Volume 4, Issue 1 (9-2015)                   3dj 2015, 4(1): 1-8 | Back to browse issues page


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Khosropanah H, Lashkarizadeh N, Mohammadzadeh S, MohMosallanezhad M. Is Utilizing a Glucometer in the Dental Office Effective in Improving Diabetic Patients’ Oral Health?. 3dj. 2015; 4 (1) :1-8
URL: http://3dj.gums.ac.ir/article-1-158-en.html
1- Department of Periodontics, School of Dentistry, Shiraz University of Medical Sciences, Shiraz, Iran
2- Private Office, Shiraz, Iran.
Abstract:   (1555 Views)

Introdouction: Periodontal treatment could have a positive effect on diabetes control . In this study, the researchers evaluated the efficacy of utilizing glucometer devices to detect glycemic levels in dental offices on inducing motivation towards the oral health care of diabetic patients.
Materials and methods: Eighty volunteer patients with moderate periodontitis were selected for participation in one of the two groups (40 diabetic patients and 40 non-diabetics) the two groups were unified based on age and sex. Each participant’s baseline blood glucose level with 2 hours post-prandial test (2 hpp) and periodontal parameters of CAL, PI, and BI were measured, and the two groups underwent non-surgical periodontal treatment accompanied by comprehensive oral hygiene instructions. Then, 2 hpp was measured using a glucometer after 1 week and 1 month. All periodontal parameters were evaluated again 1 month after non-surgical treatment.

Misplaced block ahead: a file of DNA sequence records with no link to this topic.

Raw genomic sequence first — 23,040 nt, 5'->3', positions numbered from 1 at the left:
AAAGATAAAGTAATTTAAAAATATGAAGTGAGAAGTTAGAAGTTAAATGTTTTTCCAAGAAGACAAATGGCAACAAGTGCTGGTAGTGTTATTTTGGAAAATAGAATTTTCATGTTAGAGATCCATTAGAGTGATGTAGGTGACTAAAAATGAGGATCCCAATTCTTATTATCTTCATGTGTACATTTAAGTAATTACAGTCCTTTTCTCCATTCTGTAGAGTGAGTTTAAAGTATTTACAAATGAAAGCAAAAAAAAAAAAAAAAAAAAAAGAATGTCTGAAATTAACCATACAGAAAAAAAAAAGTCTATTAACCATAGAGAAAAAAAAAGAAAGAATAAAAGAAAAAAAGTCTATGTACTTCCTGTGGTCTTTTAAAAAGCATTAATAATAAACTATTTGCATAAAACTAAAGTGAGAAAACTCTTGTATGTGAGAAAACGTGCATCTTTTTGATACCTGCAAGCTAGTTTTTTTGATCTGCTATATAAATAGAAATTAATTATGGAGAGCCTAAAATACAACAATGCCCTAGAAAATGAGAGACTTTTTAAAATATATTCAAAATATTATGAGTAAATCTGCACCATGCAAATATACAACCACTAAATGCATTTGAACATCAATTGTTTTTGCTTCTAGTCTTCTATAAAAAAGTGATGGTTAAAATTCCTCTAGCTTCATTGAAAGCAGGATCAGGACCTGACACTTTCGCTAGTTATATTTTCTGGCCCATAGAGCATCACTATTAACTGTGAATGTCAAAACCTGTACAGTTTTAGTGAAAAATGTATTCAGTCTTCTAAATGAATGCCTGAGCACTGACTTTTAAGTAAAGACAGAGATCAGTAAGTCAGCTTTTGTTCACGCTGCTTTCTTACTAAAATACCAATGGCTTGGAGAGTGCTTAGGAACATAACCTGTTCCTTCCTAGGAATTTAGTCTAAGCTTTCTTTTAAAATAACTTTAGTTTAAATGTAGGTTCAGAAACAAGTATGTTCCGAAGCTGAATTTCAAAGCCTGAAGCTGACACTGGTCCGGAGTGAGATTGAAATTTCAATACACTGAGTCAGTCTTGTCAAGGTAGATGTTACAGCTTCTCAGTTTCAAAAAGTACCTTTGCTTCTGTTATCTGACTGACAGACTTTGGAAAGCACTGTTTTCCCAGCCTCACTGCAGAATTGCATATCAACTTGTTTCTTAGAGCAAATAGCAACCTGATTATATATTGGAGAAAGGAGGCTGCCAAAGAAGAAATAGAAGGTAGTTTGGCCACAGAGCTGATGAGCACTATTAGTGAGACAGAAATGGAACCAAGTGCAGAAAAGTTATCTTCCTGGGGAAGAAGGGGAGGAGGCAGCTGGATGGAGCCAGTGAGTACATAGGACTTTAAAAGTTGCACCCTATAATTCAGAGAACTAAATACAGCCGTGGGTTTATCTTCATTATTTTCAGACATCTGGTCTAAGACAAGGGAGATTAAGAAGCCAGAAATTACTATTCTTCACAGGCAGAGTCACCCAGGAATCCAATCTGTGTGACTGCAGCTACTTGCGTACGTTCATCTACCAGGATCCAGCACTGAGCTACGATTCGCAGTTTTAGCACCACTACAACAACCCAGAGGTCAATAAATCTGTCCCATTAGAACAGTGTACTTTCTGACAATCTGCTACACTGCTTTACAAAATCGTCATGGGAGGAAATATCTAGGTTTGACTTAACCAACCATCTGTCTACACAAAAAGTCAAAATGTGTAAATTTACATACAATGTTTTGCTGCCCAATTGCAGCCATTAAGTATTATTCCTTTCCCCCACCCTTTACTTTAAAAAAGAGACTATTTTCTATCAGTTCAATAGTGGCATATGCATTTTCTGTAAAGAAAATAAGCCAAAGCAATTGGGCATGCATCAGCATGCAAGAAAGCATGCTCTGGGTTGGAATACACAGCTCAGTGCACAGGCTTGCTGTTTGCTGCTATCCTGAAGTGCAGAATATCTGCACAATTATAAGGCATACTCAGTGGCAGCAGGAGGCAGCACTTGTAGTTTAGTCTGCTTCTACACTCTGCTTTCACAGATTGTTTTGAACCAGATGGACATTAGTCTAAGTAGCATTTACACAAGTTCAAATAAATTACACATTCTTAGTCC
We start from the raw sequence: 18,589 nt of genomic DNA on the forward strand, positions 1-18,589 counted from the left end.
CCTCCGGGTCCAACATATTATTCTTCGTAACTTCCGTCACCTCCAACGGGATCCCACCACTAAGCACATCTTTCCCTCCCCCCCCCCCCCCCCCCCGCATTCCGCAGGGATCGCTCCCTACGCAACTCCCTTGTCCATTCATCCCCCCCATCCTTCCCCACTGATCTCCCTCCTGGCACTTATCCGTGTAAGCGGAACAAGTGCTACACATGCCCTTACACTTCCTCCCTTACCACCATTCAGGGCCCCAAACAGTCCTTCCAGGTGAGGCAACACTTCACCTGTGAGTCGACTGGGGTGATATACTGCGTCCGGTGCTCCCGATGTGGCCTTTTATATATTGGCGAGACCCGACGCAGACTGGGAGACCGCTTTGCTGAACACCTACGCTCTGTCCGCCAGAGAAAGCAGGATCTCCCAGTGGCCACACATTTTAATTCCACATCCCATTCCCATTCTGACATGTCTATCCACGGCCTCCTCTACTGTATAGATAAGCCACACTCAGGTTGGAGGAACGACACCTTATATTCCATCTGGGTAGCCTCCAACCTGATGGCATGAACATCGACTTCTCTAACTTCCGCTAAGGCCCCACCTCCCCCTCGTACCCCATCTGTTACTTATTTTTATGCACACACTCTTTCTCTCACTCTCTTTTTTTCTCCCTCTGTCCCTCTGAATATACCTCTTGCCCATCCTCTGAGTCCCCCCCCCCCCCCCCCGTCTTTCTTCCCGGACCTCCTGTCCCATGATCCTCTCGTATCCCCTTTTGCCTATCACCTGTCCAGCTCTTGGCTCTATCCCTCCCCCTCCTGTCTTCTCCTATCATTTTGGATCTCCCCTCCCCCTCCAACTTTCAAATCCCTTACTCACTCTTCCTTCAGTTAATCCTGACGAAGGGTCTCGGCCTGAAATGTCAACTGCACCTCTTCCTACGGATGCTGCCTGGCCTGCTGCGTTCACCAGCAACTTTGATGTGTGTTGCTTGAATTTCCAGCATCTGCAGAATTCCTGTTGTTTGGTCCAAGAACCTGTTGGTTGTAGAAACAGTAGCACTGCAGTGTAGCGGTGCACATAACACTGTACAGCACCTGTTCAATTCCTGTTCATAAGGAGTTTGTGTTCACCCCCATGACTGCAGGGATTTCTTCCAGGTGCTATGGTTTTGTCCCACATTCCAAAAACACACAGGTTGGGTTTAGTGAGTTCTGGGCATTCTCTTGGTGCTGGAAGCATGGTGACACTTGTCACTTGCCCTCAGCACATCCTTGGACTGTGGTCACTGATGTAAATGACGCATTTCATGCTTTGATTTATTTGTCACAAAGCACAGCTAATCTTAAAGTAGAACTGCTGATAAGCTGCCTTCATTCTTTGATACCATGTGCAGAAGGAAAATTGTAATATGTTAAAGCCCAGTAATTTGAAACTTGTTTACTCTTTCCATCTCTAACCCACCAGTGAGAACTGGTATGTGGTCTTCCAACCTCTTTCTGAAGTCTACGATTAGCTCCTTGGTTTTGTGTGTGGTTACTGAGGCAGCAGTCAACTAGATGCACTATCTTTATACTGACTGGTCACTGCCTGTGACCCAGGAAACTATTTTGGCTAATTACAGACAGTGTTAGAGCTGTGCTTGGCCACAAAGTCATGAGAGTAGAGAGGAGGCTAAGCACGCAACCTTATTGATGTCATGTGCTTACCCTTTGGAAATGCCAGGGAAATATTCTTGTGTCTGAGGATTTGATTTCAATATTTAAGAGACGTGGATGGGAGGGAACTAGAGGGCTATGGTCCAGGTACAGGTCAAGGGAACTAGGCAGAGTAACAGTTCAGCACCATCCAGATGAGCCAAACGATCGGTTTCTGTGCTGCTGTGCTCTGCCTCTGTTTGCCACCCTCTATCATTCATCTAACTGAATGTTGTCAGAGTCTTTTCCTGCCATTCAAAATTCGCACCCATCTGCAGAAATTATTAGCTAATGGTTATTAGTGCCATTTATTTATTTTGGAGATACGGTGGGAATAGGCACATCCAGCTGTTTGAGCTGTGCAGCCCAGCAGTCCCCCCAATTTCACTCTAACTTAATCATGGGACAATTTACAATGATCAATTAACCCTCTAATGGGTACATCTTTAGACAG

Results: The pattern of changes in 2 hpp mean values over time was not similar for the two groups. In the diabetic patients, the mean of 2 hpp values after 1 week (T1) and 1 month (T2) significantly decreased when compared with that at baseline (T0) (both p < 0.001). Moreover, the mean of 2 hpp values at T2 was significantly lower than that of T1 (p < 0.001). All periodontal parameters significantly decreased at T2 compared to T0 in both groups, but the difference between two time points was significantly higher only for CAL in the diabetic group compared to the non-diabetic group (p = 0.022).
Conclusion:The use of a glucometer, as a proactive behavior to increase motivation, was not as effective as oral hygiene instructions on plaque control improvement in diabetic patients with chronic periodontitis.

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Type of Study: Original article | Subject: Radiology
Received: 2015/08/26 | Accepted: 2015/08/26 | Published: 2015/08/26

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